Thematic Analysis in Qualitative Research

Thematic Analysis in Qualitative Research

Anindita Majumdar
Copyright: © 2019 |Pages: 24
DOI: 10.4018/978-1-5225-5366-3.ch009
(Individual Chapters)
No Current Special Offers


The popularity of qualitative methods in social science research is a well-noted and most welcomed fact. Thematic analysis, the often-used methods of qualitative research, provides concise description and interpretation in terms of themes and patterns from a data set. The application of thematic analysis requires trained expertise and should not be used in a prescriptive, linear, and inflexible manner while analyzing data. It should rather be implemented in relation to research question and data availability. To ensure its proper usage, Braun and Clarke have propounded the simplest yet effective six-step method to conduct thematic analysis. In spite of its systematic step-driven process, thematic analysis provides core skills to conduct different other forms of qualitative analysis. Thematic analysis, through its theoretical freedom, flexibility, rich and detailed yet complex analytical account has emerged as the widely used and most effective qualitative research tool in social and organizational context.
Chapter Preview


In the realm of qualitative research, one of the seldom acknowledged, but most popularly implemented method, is thematic analysis (Boyatzis, 1998; Roulston, 2001; Braun & Clarke, 2006). However, being both dynamic and complex in its analytical process, thematic analysis could be taken as the foundation method in qualitative analysis (Holloway & Todres, 2003). The research analysts have further argued that thematic analysis should be the initial analytic technique for every qualitative researcher to learn, as it forms the plinth for training of basic skills on qualitative analysis method that could be utilised to conduct other forms of qualitative research.

As pointed out by Braun and Clarke (2006) in their research paper on thematic analysis, the qualitative research can be categorised into two groups. The first group consists of the analytical approaches that are related to some theoretical framework, for example grounded theory approach, discourse analysis, narrative analysis, etc. Whereas the second category is free from constraint of theoretical framework, and is much more independent and experiential in its approach to analysis. Thematic analysis belongs to this second group of analytic approach. Thus, being independent of theoretical framework, thematic analysis is a divergent, compatible and much more flexible research tool as compared to the other qualitative techniques. Thematic analysis, therefore, help create a rich, detailed, as well a complex account of data set.

Owing to its flexibility, thematic analysis, however, can never be criticised being devoid of scientific temperament. The method of thematic analysis consist of very specific and clear guidelines for its conduction, and these procedural guidelines no doubt give the method a scientific vigour. Braun and Clarke (2006), while propounding the six-step process of analysis in thematic technique, have not only focused on the procedural concepts like “what”, “why”, “when” and “how” of the method concerned but have also specified that the analyst should have clarity and immense technical expertise to carry out the analysis through thematic method. This touch of procedural simplicity mingled with complex technical background gives thematic analysis a detailed yet rich flavour in comparison to other qualitative analysis methods, and henceforth makes it the most popular and widely used method for qualitative data analysis.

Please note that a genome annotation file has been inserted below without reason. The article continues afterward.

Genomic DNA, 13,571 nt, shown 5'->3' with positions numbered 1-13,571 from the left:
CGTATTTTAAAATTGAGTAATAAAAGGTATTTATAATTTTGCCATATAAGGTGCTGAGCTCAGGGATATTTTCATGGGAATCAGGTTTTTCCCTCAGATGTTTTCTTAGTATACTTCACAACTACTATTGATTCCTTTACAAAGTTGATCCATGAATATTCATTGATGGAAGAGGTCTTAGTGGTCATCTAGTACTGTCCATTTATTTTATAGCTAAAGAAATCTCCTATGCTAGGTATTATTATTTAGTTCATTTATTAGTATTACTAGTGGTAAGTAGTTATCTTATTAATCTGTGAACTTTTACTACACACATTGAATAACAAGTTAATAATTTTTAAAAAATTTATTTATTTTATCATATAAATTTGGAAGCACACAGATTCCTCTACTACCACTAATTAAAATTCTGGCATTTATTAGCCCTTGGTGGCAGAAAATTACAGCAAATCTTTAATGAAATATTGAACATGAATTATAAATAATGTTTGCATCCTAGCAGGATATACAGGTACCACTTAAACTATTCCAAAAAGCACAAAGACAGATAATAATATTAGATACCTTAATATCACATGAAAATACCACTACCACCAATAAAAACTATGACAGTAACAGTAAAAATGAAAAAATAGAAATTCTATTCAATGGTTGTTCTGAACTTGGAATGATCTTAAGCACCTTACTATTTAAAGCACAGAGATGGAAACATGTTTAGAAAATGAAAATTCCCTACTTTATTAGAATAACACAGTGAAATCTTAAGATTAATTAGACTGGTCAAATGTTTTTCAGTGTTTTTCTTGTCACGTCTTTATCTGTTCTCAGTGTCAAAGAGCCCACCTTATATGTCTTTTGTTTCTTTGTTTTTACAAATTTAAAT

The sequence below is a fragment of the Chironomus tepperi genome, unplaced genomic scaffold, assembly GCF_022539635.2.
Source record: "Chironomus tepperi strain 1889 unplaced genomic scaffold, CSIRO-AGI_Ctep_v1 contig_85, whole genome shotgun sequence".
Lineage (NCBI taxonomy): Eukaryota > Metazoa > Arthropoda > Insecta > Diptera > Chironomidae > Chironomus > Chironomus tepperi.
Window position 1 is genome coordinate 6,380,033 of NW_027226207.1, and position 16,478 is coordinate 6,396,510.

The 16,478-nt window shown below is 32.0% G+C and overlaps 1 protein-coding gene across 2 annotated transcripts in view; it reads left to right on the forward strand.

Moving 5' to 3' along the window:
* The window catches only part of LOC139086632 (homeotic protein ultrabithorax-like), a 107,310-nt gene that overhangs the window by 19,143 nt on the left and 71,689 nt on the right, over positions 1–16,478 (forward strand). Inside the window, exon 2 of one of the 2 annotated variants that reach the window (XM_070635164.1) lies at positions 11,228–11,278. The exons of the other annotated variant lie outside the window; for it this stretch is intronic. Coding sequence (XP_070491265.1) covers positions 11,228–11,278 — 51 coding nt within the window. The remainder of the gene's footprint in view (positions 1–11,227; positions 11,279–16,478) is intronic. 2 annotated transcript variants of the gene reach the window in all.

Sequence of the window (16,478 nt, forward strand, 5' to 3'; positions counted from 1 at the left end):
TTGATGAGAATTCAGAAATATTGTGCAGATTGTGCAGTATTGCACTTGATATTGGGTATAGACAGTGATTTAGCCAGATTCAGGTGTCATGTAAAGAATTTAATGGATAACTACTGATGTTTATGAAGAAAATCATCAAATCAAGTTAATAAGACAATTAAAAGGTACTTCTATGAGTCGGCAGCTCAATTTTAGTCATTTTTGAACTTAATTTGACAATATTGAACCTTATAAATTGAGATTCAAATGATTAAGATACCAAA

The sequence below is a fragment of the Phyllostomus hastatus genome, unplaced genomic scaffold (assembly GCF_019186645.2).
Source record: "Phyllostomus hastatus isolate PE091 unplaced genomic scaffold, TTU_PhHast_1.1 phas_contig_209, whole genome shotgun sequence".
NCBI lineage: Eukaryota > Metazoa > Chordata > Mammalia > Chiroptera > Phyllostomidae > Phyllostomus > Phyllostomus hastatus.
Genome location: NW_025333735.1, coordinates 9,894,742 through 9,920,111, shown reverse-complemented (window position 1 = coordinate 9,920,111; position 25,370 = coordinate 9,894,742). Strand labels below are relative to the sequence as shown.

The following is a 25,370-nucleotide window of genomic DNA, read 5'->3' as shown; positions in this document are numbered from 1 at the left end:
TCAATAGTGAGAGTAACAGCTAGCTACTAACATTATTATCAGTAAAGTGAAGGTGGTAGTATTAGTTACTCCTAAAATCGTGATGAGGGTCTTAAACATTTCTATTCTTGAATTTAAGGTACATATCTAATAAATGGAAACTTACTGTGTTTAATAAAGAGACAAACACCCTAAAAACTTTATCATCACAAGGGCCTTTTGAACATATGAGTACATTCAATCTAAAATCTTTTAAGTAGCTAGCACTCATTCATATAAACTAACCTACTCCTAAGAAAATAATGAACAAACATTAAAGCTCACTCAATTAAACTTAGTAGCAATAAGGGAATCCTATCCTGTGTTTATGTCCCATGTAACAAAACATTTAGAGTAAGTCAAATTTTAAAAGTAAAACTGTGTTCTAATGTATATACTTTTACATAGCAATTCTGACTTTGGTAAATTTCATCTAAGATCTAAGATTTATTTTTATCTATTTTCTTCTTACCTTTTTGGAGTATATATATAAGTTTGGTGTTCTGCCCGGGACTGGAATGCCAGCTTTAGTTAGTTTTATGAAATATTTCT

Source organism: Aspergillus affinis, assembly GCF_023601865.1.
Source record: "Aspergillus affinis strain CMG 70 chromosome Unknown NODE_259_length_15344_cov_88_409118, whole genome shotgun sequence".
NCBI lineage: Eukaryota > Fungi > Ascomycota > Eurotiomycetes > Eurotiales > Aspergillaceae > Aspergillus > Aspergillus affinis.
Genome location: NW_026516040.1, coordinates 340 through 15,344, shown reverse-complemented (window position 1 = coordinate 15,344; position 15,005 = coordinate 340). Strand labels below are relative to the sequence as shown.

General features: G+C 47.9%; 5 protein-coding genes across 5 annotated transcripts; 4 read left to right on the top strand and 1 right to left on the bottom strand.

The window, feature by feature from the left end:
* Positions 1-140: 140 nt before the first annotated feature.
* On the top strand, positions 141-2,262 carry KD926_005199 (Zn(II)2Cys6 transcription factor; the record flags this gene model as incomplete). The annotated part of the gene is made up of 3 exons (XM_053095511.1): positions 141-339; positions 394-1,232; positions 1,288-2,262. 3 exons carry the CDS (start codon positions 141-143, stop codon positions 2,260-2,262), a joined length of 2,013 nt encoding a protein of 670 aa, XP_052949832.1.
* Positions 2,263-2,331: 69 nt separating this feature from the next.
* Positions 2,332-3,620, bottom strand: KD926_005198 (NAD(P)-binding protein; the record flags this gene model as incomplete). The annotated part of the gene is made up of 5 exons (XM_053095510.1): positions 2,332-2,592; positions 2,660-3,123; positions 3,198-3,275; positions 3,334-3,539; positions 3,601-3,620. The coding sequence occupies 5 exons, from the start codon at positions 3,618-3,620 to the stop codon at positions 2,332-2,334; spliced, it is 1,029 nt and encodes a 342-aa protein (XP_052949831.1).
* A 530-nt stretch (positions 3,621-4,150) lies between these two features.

Thematic analysis, because of its simple yet rich data analysis process, can be conducted within both kinds of research paradigms- Realist/ Essentialist paradigm and Constructionist paradigm. However, the focus to carry on analysis would be different for different paradigms. The analysis pattern for the first paradigm of Realist/ Essentialist approach should be more subjective in nature as this approach focuses straightforwardly on individual interest, motivation, life meaning and experiences while analysing a data set (Potter & Wetherell, 1987; Widdicombe & Wooffitt, 1995). In contrast, the Constructionist paradigm believes that meaning and experiences are social phenomenon and not completely an individual perspective (Burr, 1995). Therefore, while analysing data within constructionist framework thematic analysis leans more toward the socio-cultural phenomenon and structural context, rather than the subjective factors, from the account provided by the individual data.

However, it is noteworthy that thematic analysis often involves a number of decisions that are not always explicitly mentioned by the researchers. For example, the study by Taylor and Ussher (2001) on discourse analysis provides a good example of explicit thematic analysis research process, whereas, the study by Braun and Wilkinson (2003) on women psychology does not mention much about the explicit decisions involved while conducting the study. One of the example of a ‘bad thematic analysis’ is where the analyst simply put the questions asked, in the interview to the participants, as themes. In this example, no obvious methodological procedure is implemented, or to say no thematic analysis is actually done. To minimise occurrence of this kind of error as specified in the example, it is worth noting and evident that to conduct thematic analysis and to carry on with qualitative research, mention of the decisions taken and answering the probable questions on methods adopted for data collection and analysis is essential for maintaining scientific vigour of the study.

Complete Chapter List

Search this Book: